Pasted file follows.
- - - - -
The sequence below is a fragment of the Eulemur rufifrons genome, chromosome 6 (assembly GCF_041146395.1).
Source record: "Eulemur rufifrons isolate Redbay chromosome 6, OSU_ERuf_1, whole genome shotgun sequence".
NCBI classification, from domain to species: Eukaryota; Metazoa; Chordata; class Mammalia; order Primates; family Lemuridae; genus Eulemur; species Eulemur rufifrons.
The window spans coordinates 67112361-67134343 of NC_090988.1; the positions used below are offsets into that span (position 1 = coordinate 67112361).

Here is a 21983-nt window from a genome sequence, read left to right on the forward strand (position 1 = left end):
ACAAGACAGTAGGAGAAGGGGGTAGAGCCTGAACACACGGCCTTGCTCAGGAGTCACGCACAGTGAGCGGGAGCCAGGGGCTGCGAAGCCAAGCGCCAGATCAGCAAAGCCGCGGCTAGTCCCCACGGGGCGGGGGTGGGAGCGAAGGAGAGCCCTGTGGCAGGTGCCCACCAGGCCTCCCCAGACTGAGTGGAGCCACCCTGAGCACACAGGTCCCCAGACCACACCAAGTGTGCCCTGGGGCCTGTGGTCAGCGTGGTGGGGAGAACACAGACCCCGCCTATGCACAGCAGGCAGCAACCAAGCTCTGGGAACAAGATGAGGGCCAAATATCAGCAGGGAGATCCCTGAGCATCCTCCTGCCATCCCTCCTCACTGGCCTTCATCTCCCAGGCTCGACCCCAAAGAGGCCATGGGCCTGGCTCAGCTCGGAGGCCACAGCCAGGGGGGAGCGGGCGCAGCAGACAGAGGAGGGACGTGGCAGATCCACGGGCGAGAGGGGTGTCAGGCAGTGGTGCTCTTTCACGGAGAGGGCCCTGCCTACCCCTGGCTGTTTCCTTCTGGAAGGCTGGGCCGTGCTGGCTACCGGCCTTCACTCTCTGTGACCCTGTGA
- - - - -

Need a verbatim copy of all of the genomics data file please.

The sequence below is a fragment of the Eulemur rufifrons genome, chromosome 6 (assembly GCF_041146395.1).
Source record: "Eulemur rufifrons isolate Redbay chromosome 6, OSU_ERuf_1, whole genome shotgun sequence".
NCBI classification, from domain to species: Eukaryota; Metazoa; Chordata; class Mammalia; order Primates; family Lemuridae; genus Eulemur; species Eulemur rufifrons.
The window spans coordinates 67112361-67134343 of NC_090988.1; the positions used below are offsets into that span (position 1 = coordinate 67112361).

Here is a 21983-nt window from a genome sequence, read left to right on the forward strand (position 1 = left end):
ACAAGACAGTAGGAGAAGGGGGTAGAGCCTGAACACACGGCCTTGCTCAGGAGTCACGCACAGTGAGCGGGAGCCAGGGGCTGCGAAGCCAAGCGCCAGATCAGCAAAGCCGCGGCTAGTCCCCACGGGGCGGGGGTGGGAGCGAAGGAGAGCCCTGTGGCAGGTGCCCACCAGGCCTCCCCAGACTGAGTGGAGCCACCCTGAGCACACAGGTCCCCAGACCACACCAAGTGTGCCCTGGGGCCTGTGGTCAGCGTGGTGGGGAGAACACAGACCCCGCCTATGCACAGCAGGCAGCAACCAAGCTCTGGGAACAAGATGAGGGCCAAATATCAGCAGGGAGATCCCTGAGCATCCTCCTGCCATCCCTCCTCACTGGCCTTCATCTCCCAGGCTCGACCCCAAAGAGGCCATGGGCCTGGCTCAGCTCGGAGGCCACAGCCAGGGGGGAGCGGGCGCAGCAGACAGAGGAGGGACGTGGCAGATCCACGGGCGAGAGGGGTGTCAGGCAGTGGTGCTCTTTCACGGAGAGGGCCCTGCCTACCCCTGGCTGTTTCCTTCTGGAAGGCTGGGCCGTGCTGGCTACCGGCCTTCACTCTCTGTGACCCTGTGA